Friday, 16 November 2012

'Cyril' – A Postscript

'Cyril' – A Postscript

It turns out things weren’t quite as bleak as I thought they were.

I hadn’t missed the funeral; it had just taken a while to arrange. And I was able to get time off work to attend it, and the committal.

There were more people there than I had expected: a gathering of, mainly, neighbours and nurses and social workers. Mr Mohammed was one of the pall-bearers. There were no relatives.

One of the hymns was ‘I, the Lord of Sea and Sky’, which includes the lyrics:

I the Lord of wind and flame,
I will tend the poor and lame.
I will set a feast for them.
My hand will save.
Finest bread I will provide
Till their hearts be satisfied.
I will give my life to them.
Whom shall I send?

Here I am, Lord. Is it I, Lord?
I have heard You calling in the night.
I will go, Lord, if You lead me.
I will hold your people in my heart.

[Daniel L Schutte, b 1947]

The words serve as an inspiration and encouragement; and a gentle reproach…

Sunday, 4 November 2012

Elegy for 'Cyril'

Last month an old man died: I shall call him ‘Cyril’. He was my neighbour.

He was from the Caribbean: I don’t know which country. I don’t know his surname. He had a wife, I believe, but they had separated many years ago and were not in contact. On very rare occasions an adult son would visit, but not stay.

I do know that he used to work as a welder, for many years in a local factory – now closed down. Some people say he used to work night shifts, and that this was why he was most active at night and often slept during the day.

During the ten years or so that I have known him he has never been away, never been on holiday, In fact he very rarely left his house, except to go shopping with a battered old shopping trolley.

He kept the front of his terraced house tidy, until near the end, painting the windowsills and the top of the wall around the tiny front garden (which was filled with a mixture of wheelie bins, boxes, and odd pieces of hardware).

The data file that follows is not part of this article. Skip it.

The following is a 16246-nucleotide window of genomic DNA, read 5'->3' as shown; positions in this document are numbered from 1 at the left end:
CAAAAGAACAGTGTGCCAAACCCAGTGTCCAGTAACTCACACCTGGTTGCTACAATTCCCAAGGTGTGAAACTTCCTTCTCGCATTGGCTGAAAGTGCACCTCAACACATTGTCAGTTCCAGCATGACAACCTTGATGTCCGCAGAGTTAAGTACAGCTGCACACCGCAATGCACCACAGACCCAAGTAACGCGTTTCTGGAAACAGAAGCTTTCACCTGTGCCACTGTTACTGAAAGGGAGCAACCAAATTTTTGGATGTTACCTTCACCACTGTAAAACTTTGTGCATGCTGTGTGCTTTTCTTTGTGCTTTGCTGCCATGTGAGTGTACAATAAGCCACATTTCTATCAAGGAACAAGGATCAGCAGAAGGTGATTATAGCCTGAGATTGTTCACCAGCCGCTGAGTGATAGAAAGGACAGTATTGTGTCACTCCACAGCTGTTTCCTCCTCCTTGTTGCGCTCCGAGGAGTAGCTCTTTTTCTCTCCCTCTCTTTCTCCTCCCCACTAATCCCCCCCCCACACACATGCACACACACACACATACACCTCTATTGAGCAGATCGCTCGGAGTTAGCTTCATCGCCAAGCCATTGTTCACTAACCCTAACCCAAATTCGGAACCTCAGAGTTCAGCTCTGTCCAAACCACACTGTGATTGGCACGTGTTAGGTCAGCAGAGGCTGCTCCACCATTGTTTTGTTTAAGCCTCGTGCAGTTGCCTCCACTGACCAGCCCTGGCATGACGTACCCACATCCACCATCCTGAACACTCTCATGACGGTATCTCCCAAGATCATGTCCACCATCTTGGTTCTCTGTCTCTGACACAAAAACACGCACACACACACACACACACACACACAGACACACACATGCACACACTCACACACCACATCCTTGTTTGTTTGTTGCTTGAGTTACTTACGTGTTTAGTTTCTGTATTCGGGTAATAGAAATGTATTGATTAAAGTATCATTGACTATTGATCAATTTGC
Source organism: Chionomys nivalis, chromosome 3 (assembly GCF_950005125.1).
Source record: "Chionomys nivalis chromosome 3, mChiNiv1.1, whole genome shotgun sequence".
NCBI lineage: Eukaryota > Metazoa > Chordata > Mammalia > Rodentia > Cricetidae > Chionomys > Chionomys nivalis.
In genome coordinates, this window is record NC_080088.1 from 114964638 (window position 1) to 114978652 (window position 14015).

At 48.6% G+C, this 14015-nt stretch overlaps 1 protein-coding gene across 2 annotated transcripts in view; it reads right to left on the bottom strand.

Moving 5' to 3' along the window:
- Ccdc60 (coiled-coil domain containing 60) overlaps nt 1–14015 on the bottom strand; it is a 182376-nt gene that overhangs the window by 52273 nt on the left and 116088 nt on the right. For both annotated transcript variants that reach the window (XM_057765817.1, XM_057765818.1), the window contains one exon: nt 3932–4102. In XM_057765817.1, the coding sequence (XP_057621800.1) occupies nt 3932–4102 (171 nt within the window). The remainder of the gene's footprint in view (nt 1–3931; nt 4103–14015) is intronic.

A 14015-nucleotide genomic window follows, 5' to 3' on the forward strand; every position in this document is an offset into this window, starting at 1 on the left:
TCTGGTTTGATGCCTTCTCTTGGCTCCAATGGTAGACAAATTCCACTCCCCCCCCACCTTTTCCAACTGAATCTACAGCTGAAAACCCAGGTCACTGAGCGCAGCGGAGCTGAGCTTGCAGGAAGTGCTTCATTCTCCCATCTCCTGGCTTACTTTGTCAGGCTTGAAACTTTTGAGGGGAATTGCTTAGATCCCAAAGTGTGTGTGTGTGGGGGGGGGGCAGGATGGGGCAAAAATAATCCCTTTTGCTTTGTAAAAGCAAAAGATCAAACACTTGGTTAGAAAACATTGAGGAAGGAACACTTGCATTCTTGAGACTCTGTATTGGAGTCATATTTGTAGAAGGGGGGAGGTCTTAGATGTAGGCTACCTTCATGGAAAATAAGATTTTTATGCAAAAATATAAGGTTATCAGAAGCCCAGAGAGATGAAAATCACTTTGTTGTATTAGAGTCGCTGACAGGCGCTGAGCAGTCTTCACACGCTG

Most frequently, though, he could be found on his front door step, or at the gate in front of his garden-terrace house, generally dressed in a chaotic assortment of the sort of clothes one might expect to garden in, (or in some cases to sleep in). He would greet passers by (everyone seemed to know him) and was keen to chat.

His conversation was of the style that is generally referred to as ‘holding forth’: he was not a good listener. His main theme was the extent to which a wide variety of persons and institutions had ripped him off in various ways: banks who had stolen his money, plumbers who had walked off with his tools, relatives who had let him down. Everyone he encountered seemed to be ‘boogers’, as he put it, out to exploit him.

Despite this, he was generally affable and friendly to me, and to the other people who stayed to talk (or, rather, to listen). He was something of a hazard if one was going out and in a hurry, as there was an implicit expectation that one wander across to ‘say hello’, an activity that might cost ten minutes or more. I sometimes used to peer nervously from my spy hole, and wait for him to disappear indoors before venturing hastily to my car.

He liked to know about everything that was going on, which did mean that our street had a sort of one man neighbourhood watch, but, on the other hand, also meant that I couldn’t receive a single houseguest without comment and questions. When indoors and awake, he would frequently stand at his upstairs window peering at the world outside, and unashamedly watching me as I pottered around in my study, which always left me feeling a bit unsettled, as it would have been the height of rudeness to draw the curtains.

About a year ago Cyril was diagnosed with lung cancer. He told me (proudly, it seemed) that the prognosis was poor and that he was expected to die from it, which indeed he did.